Travel Log: Thunder Bay, Ontario

June 8-11, 2018 ~ 840 miles

Minneapolis, MN; Duluth, MN; Two Harbors, MN; Grand Marais, MN; Thunder Bay, ON

It’s still under debate whether or not I had visited Thunder Bay, Ontario before last weekend’s trip. The confusion is about whether or not I was included in what family lore now refers to as the ‘vacation from hell’. I would have been less than one year in age, if I was alive at all, and somehow being present as an infant or a toddler with no memory of anything or anyone still counts as me having visited. For further explanation of that logic, I will refer you to my mother…

Mom has cancer, again. On May 23, 2018 she was given the diagnosis of Myelodysplastic syndromes (MDS) which is a group of blood cancers sometimes referred to as ‘pre-leukemia’ and requires chemotherapy. Since the effects of the chemo on her life are yet unknown, she made the decision that she wanted one more vacation before she might become unable to travel. It had been about 45 years since her last trip to Thunder Bay and since I live in Minnesota, off we went.

Mom arrived on the evening of Thursday, June 7, after having attended her 60th high school class reunion the day before. She is afraid of getting lost in Minneapolis, so I arranged to meet her at a Starbucks inside a Target outside of downtown St. Paul. As I waited drinking coffee, my cellphone rang and she informed me she was already lost in downtown Minneapolis.

Me- “How can you be in Minneapolis? Did you pass Lexington Ave?”
Mom- “I’m passing 35-E…”
Me- “Mom, you’re in St Paul…”

I hurriedly packed on Friday morning, the first day of our trip, which is not my preference. I work full-time and after navigating mom in for a safe landing, we went out for dinner and ice cream with my niece. There was no other time to pack so we left later than we wanted to- but what’s the rush? We didn’t have to be back until Tuesday. After breakfast we headed straight north on I-35 to Duluth. Mom started to count the number of lakes we passed. She wanted to verify there were 10,000.

We followed I-35 to highway 61 north. Here are some highlights of the trip:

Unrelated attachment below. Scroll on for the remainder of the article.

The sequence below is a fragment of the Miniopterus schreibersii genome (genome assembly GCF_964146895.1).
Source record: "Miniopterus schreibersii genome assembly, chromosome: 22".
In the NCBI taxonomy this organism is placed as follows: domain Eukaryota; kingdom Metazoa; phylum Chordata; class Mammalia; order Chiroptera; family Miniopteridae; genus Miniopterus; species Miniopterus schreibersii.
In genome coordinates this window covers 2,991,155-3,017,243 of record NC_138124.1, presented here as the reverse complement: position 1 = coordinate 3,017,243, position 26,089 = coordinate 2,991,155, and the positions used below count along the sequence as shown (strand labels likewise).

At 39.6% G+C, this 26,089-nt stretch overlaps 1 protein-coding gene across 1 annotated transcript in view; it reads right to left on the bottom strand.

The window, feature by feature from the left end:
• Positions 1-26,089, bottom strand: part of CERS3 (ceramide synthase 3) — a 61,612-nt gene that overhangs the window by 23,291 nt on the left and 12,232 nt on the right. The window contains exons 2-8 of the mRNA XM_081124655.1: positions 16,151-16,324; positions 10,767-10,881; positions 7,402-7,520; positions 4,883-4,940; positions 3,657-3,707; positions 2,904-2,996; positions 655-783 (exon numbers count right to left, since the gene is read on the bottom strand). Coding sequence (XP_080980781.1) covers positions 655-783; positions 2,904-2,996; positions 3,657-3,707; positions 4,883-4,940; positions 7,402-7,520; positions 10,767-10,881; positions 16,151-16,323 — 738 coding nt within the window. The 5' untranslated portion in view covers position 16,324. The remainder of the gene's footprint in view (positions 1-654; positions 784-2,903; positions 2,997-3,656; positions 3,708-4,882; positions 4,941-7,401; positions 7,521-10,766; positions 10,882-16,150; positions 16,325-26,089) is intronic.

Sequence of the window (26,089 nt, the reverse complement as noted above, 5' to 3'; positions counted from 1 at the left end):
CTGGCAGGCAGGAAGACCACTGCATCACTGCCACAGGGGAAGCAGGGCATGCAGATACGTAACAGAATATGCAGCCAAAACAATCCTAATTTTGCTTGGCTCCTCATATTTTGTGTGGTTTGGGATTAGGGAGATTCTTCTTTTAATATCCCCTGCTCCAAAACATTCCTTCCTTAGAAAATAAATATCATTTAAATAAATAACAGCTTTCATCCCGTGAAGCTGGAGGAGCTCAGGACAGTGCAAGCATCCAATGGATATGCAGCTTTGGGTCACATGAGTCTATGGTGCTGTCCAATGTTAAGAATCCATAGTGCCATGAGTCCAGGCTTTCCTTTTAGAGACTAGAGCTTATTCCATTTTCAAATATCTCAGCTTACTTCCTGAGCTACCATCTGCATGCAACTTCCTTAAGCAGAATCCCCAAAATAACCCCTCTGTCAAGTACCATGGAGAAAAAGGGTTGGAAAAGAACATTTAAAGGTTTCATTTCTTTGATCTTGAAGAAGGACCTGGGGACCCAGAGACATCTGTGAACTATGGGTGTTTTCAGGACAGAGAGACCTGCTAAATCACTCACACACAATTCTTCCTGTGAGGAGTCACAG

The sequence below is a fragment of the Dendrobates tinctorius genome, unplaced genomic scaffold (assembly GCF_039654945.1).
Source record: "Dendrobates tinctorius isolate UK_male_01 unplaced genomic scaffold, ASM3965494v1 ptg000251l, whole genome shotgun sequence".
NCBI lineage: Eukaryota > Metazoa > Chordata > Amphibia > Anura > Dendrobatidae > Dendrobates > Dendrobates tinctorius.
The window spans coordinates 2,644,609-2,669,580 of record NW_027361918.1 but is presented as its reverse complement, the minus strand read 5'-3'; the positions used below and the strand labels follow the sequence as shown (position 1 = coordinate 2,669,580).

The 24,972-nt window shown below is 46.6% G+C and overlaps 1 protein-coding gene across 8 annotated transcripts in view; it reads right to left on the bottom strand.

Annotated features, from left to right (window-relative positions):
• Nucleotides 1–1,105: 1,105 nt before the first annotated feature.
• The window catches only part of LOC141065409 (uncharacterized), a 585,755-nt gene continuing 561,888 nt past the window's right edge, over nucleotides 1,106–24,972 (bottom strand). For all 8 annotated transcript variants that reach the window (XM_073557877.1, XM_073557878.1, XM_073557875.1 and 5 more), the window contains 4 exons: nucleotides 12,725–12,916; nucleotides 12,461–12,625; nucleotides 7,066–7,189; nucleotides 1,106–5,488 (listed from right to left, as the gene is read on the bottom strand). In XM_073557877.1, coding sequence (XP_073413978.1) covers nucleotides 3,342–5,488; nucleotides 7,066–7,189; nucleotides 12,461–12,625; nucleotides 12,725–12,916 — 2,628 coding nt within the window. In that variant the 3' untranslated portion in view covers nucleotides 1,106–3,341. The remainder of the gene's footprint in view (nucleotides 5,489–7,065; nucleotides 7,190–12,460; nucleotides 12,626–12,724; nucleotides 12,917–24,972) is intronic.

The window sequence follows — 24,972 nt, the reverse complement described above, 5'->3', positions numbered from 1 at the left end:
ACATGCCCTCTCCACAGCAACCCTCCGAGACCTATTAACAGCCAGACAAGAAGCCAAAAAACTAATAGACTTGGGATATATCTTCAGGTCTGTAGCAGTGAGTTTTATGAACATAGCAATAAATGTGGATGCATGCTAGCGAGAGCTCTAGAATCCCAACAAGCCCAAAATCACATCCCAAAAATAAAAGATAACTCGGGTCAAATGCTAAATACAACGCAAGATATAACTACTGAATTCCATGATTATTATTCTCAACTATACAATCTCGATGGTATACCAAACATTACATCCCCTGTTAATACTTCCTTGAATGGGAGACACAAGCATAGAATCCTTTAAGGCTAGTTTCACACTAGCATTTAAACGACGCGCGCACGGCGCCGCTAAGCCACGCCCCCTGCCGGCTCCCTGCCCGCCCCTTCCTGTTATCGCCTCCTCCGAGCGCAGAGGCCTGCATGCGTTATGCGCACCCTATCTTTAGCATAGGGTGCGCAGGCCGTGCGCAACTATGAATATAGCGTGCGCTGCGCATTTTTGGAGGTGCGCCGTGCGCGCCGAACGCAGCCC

2- Duluth

Duluth appeared over the hill and our North Shore Lake Superior adventure began. It is our modus operandi that if there is a historical marker, we are stopping to read it. If there is a scenic overlook, we are stopping to look at it. We almost regretted this decision later in the trip… see last paragraph.

According to Wikipedia, Duluth is the second-largest city on Lake Superior’s shores, after Thunder Bay, Ontario. It is accessible to oceangoing vessels from the Atlantic Ocean 2,300 miles away via the Great Lakes Waterway and the Saint Lawrence Seaway. Duluth forms a metropolitan area with neighboring Superior, Wisconsin, called the Twin Ports and the cities share the Duluth–Superior harbor, the Great Lakes’ largest port.

3- Gooseberry

Outside of Two Harbors, we stopped at a smokehouse for trout and cheese curds, then ate lunch at ‘Betty’s Pies’. I regretted packing so hastily and forgetting my cooler at home. We continued to poke along the route north and visited Gooseberry Falls. Mom wants to hike like she used to but can’t. We took a more leisurely stroll, what she was up for, and were able to enjoy some of the natural beauty.

According to Wikipedia, the area was officially designated Gooseberry Falls State Park in 1937. The rustic style resources in Gooseberry Falls State Park were constructed by the Civilian Conservation Corps between 1934 and 1941. The structures are notable for their stone construction, using red, blue, brown, and black basalt. The designs were supervised by the Minnesota Central Design Office of the National Park Service and construction was supervised by two Italian stonemasons.

4- Grand Marais

We stayed the first night in Grand Marais, enjoying our smoked trout and cheese for dinner on the lakeside. Later at the ‘Voyageur Brewing Company’, Mom regaled me with the story of the ‘vacation from hell’. I wrote it all down as she remembers it… It’s not every vacation that you get three flat tires on a two-tire boat trailer…